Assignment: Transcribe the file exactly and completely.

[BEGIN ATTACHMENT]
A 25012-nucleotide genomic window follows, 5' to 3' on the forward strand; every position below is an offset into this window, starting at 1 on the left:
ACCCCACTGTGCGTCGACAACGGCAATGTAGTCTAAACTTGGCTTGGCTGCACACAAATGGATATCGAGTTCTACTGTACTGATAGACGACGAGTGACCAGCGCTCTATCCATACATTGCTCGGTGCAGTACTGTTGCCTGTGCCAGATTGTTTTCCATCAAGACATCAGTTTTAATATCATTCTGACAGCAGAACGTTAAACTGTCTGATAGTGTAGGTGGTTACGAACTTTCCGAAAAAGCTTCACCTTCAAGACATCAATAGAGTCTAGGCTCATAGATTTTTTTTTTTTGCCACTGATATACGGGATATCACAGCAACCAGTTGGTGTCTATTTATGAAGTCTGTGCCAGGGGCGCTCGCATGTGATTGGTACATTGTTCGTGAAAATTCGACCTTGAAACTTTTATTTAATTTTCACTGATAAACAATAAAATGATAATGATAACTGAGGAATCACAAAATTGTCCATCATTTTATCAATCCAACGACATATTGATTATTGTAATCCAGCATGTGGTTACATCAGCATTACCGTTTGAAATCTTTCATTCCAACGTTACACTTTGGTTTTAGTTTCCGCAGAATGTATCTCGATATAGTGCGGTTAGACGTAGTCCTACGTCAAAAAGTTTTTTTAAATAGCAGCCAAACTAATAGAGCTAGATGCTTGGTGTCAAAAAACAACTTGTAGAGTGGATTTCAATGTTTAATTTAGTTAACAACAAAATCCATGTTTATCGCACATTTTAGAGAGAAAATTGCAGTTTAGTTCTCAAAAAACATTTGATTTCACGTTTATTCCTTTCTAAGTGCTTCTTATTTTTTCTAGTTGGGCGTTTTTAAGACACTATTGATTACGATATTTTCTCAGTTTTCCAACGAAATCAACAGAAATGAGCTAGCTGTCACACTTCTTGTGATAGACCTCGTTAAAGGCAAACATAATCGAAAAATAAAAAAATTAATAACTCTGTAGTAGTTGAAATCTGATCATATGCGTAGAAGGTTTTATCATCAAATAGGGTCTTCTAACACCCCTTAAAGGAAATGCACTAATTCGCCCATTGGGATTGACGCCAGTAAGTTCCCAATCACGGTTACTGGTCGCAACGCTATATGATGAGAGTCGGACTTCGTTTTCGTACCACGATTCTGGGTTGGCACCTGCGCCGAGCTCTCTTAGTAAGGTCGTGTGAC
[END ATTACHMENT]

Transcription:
A 25012-nucleotide genomic window follows, 5' to 3' on the forward strand; every position below is an offset into this window, starting at 1 on the left:
ACCCCACTGTGCGTCGACAACGGCAATGTAGTCTAAACTTGGCTTGGCTGCACACAAATGGATATCGAGTTCTACTGTACTGATAGACGACGAGTGACCAGCGCTCTATCCATACATTGCTCGGTGCAGTACTGTTGCCTGTGCCAGATTGTTTTCCATCAAGACATCAGTTTTAATATCATTCTGACAGCAGAACGTTAAACTGTCTGATAGTGTAGGTGGTTACGAACTTTCCGAAAAAGCTTCACCTTCAAGACATCAATAGAGTCTAGGCTCATAGATTTTTTTTTTTTGCCACTGATATACGGGATATCACAGCAACCAGTTGGTGTCTATTTATGAAGTCTGTGCCAGGGGCGCTCGCATGTGATTGGTACATTGTTCGTGAAAATTCGACCTTGAAACTTTTATTTAATTTTCACTGATAAACAATAAAATGATAATGATAACTGAGGAATCACAAAATTGTCCATCATTTTATCAATCCAACGACATATTGATTATTGTAATCCAGCATGTGGTTACATCAGCATTACCGTTTGAAATCTTTCATTCCAACGTTACACTTTGGTTTTAGTTTCCGCAGAATGTATCTCGATATAGTGCGGTTAGACGTAGTCCTACGTCAAAAAGTTTTTTTAAATAGCAGCCAAACTAATAGAGCTAGATGCTTGGTGTCAAAAAACAACTTGTAGAGTGGATTTCAATGTTTAATTTAGTTAACAACAAAATCCATGTTTATCGCACATTTTAGAGAGAAAATTGCAGTTTAGTTCTCAAAAAACATTTGATTTCACGTTTATTCCTTTCTAAGTGCTTCTTATTTTTTCTAGTTGGGCGTTTTTAAGACACTATTGATTACGATATTTTCTCAGTTTTCCAACGAAATCAACAGAAATGAGCTAGCTGTCACACTTCTTGTGATAGACCTCGTTAAAGGCAAACATAATCGAAAAATAAAAAAATTAATAACTCTGTAGTAGTTGAAATCTGATCATATGCGTAGAAGGTTTTATCATCAAATAGGGTCTTCTAACACCCCTTAAAGGAAATGCACTAATTCGCCCATTGGGATTGACGCCAGTAAGTTCCCAATCACGGTTACTGGTCGCAACGCTATATGATGAGAGTCGGACTTCGTTTTCGTACCACGATTCTGGGTTGGCACCTGCGCCGAGCTCTCTTAGTAAGGTCGTGTGAC